Sarah Sheard's Thoughts and Theories

Monday, April 23, 2012

Age Is Who I Am

When we are young, we learn who we are. We learn we are right-handed, or left-handed. We learn we do, or do not, like Italian food. We learn we are numbers people or letters people. We learn we can or cannot carry a tune.  We learn what makes us distinct from others: I like penguins... I like cooking... Not too many people are black/filipino/Native Americans... We learn who we are: "I am a musician." "I am an athlete." "I am smart." "I am good with children."

We don't change our self-image much after we learn it. Once a dog-person, generally always a dog-person. 

What we also learn, because we are young when we learn who we are, is that we are young

This continues despite the fact that we eventually become not the young one but the old one.  First our parents' generation dies off around's a shock when we become the oldest in our genetic line. Even sixty-year-olds have referred to themselves as "orphans"...because they feel like young people.  My father confessed in his eighties that he saw himself as being 18.  He didn't want a girlfriend, because "I don't want to be dating a grandmother, and who else would have me?"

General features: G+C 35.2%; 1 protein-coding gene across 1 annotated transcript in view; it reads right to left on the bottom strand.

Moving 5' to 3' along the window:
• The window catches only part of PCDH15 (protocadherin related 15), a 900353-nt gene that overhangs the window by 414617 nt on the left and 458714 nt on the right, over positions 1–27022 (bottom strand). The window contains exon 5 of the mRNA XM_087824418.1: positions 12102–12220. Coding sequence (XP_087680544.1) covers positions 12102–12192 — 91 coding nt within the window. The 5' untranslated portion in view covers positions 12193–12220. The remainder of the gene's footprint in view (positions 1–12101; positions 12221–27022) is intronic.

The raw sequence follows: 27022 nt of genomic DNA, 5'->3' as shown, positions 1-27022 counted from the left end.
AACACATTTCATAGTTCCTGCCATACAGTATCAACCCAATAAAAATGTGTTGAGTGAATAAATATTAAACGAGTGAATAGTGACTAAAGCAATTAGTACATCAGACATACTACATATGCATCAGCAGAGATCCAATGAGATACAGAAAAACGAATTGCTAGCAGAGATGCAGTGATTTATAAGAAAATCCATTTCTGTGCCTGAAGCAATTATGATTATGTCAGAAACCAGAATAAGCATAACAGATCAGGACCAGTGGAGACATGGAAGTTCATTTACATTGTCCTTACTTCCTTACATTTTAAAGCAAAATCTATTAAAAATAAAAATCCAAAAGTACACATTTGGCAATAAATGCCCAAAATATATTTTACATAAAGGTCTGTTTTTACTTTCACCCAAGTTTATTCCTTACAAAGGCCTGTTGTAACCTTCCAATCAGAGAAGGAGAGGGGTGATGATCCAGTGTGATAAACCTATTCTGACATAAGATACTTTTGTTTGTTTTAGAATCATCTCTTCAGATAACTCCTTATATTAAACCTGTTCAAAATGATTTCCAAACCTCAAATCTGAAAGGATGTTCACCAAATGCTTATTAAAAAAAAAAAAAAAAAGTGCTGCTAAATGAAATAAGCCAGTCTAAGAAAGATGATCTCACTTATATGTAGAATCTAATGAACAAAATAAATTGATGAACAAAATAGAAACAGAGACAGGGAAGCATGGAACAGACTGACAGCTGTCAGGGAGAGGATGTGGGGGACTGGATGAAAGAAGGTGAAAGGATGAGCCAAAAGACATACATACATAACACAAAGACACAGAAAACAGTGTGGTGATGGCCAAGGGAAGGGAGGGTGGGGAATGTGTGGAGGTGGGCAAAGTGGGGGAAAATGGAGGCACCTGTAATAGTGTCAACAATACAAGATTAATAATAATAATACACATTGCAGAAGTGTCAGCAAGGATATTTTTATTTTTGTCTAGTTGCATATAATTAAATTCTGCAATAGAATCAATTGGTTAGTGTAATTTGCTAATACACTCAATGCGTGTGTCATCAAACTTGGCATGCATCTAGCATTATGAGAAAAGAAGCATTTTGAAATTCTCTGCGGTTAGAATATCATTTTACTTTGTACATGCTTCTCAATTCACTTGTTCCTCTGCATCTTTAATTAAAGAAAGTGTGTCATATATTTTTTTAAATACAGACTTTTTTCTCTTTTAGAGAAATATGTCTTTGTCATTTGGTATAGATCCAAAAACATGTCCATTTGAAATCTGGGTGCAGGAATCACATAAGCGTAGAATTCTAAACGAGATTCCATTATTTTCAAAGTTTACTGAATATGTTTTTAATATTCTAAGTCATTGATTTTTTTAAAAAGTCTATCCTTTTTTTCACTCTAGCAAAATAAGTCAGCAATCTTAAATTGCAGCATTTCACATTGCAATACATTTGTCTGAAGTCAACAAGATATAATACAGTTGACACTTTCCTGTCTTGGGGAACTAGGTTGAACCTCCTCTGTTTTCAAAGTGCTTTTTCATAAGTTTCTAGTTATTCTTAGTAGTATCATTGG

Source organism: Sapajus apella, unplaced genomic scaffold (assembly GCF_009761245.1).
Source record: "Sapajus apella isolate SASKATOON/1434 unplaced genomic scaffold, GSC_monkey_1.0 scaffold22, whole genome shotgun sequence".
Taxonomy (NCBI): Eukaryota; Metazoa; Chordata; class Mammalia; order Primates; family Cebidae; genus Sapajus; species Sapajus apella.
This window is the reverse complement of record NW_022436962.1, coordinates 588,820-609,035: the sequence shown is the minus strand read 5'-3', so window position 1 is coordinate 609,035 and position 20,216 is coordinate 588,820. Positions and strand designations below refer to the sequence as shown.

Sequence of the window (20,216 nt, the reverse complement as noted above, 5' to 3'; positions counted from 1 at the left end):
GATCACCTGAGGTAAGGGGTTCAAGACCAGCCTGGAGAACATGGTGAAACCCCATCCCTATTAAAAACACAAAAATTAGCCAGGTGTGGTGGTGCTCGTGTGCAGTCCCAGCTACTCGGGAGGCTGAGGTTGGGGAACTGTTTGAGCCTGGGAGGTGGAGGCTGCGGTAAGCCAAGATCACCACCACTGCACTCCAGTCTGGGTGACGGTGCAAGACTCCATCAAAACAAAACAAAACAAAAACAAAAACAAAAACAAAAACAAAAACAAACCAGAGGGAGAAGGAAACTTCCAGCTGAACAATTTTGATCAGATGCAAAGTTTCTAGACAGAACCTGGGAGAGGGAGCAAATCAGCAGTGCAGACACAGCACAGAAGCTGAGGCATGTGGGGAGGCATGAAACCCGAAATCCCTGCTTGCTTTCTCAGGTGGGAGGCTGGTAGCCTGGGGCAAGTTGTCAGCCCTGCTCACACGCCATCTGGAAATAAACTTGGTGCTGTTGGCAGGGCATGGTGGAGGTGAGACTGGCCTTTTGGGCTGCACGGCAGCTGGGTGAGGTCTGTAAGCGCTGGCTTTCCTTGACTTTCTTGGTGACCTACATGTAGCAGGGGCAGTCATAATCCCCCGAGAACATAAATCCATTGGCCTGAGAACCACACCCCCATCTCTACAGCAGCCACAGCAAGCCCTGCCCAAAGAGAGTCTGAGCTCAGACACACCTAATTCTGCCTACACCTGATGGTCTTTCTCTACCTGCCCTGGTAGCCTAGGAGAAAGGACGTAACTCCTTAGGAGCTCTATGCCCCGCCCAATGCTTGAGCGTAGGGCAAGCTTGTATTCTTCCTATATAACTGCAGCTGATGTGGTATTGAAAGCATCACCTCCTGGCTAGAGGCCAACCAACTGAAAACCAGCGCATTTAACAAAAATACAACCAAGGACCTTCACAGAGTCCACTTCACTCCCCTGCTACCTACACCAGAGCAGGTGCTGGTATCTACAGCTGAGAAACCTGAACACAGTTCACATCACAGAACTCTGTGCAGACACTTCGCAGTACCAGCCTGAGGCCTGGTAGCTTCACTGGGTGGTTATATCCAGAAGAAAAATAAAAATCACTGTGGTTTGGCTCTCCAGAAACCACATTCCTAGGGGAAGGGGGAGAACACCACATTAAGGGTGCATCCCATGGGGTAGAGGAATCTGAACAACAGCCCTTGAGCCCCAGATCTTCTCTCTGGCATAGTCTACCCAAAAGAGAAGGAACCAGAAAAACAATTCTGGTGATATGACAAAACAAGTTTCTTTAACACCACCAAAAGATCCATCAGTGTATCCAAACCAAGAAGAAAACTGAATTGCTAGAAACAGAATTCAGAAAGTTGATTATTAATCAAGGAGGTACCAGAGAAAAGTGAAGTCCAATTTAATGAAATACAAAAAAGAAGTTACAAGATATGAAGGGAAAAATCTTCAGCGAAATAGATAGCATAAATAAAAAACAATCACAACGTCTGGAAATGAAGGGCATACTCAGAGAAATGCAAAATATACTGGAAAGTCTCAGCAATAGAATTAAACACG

Our friends get arthritis, or heart problems, or cancer. We attend a funeral of a sibling or neighbor or coworker. We notice our college roommate's obituary in the alumni newsmagazine. Logically speaking, we are becoming the old ones, but we don't see ourselves that way because in our list of what we are, that we learned as children and therefore quite thoroughly, we are young.


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